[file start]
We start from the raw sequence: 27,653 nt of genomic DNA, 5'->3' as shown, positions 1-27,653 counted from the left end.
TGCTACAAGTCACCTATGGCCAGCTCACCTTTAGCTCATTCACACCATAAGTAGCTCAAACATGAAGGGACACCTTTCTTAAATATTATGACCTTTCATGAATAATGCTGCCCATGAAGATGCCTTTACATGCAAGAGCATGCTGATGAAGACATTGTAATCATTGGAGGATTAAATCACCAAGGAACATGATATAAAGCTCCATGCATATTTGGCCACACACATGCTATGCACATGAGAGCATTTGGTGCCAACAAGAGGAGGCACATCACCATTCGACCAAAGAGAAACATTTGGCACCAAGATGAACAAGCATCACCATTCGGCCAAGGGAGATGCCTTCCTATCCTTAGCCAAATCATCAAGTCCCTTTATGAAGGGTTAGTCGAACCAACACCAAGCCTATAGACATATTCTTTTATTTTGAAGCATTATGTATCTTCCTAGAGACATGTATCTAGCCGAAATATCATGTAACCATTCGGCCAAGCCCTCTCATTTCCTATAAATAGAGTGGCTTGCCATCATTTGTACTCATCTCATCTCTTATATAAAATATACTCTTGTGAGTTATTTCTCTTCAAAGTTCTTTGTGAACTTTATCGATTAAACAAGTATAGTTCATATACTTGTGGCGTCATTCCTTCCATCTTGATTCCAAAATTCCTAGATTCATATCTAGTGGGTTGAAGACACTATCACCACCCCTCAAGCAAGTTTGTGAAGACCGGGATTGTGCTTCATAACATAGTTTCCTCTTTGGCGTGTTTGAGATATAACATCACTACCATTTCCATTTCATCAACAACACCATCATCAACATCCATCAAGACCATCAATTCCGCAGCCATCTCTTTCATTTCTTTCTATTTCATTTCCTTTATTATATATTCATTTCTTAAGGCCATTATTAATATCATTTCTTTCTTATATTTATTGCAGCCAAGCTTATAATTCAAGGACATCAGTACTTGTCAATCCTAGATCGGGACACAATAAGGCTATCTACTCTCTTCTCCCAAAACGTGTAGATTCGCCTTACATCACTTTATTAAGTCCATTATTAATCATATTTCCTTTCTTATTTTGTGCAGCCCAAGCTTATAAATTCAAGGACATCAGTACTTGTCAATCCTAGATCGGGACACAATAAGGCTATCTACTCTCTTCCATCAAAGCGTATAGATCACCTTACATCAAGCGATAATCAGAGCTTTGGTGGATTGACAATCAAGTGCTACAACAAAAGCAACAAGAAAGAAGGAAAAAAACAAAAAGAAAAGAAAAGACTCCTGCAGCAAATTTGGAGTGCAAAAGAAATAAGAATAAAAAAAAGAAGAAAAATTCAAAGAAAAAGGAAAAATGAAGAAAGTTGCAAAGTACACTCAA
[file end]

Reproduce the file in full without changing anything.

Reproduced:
We start from the raw sequence: 27,653 nt of genomic DNA, 5'->3' as shown, positions 1-27,653 counted from the left end.
TGCTACAAGTCACCTATGGCCAGCTCACCTTTAGCTCATTCACACCATAAGTAGCTCAAACATGAAGGGACACCTTTCTTAAATATTATGACCTTTCATGAATAATGCTGCCCATGAAGATGCCTTTACATGCAAGAGCATGCTGATGAAGACATTGTAATCATTGGAGGATTAAATCACCAAGGAACATGATATAAAGCTCCATGCATATTTGGCCACACACATGCTATGCACATGAGAGCATTTGGTGCCAACAAGAGGAGGCACATCACCATTCGACCAAAGAGAAACATTTGGCACCAAGATGAACAAGCATCACCATTCGGCCAAGGGAGATGCCTTCCTATCCTTAGCCAAATCATCAAGTCCCTTTATGAAGGGTTAGTCGAACCAACACCAAGCCTATAGACATATTCTTTTATTTTGAAGCATTATGTATCTTCCTAGAGACATGTATCTAGCCGAAATATCATGTAACCATTCGGCCAAGCCCTCTCATTTCCTATAAATAGAGTGGCTTGCCATCATTTGTACTCATCTCATCTCTTATATAAAATATACTCTTGTGAGTTATTTCTCTTCAAAGTTCTTTGTGAACTTTATCGATTAAACAAGTATAGTTCATATACTTGTGGCGTCATTCCTTCCATCTTGATTCCAAAATTCCTAGATTCATATCTAGTGGGTTGAAGACACTATCACCACCCCTCAAGCAAGTTTGTGAAGACCGGGATTGTGCTTCATAACATAGTTTCCTCTTTGGCGTGTTTGAGATATAACATCACTACCATTTCCATTTCATCAACAACACCATCATCAACATCCATCAAGACCATCAATTCCGCAGCCATCTCTTTCATTTCTTTCTATTTCATTTCCTTTATTATATATTCATTTCTTAAGGCCATTATTAATATCATTTCTTTCTTATATTTATTGCAGCCAAGCTTATAATTCAAGGACATCAGTACTTGTCAATCCTAGATCGGGACACAATAAGGCTATCTACTCTCTTCTCCCAAAACGTGTAGATTCGCCTTACATCACTTTATTAAGTCCATTATTAATCATATTTCCTTTCTTATTTTGTGCAGCCCAAGCTTATAAATTCAAGGACATCAGTACTTGTCAATCCTAGATCGGGACACAATAAGGCTATCTACTCTCTTCCATCAAAGCGTATAGATCACCTTACATCAAGCGATAATCAGAGCTTTGGTGGATTGACAATCAAGTGCTACAACAAAAGCAACAAGAAAGAAGGAAAAAAACAAAAAGAAAAGAAAAGACTCCTGCAGCAAATTTGGAGTGCAAAAGAAATAAGAATAAAAAAAAGAAGAAAAATTCAAAGAAAAAGGAAAAATGAAGAAAGTTGCAAAGTACACTCAA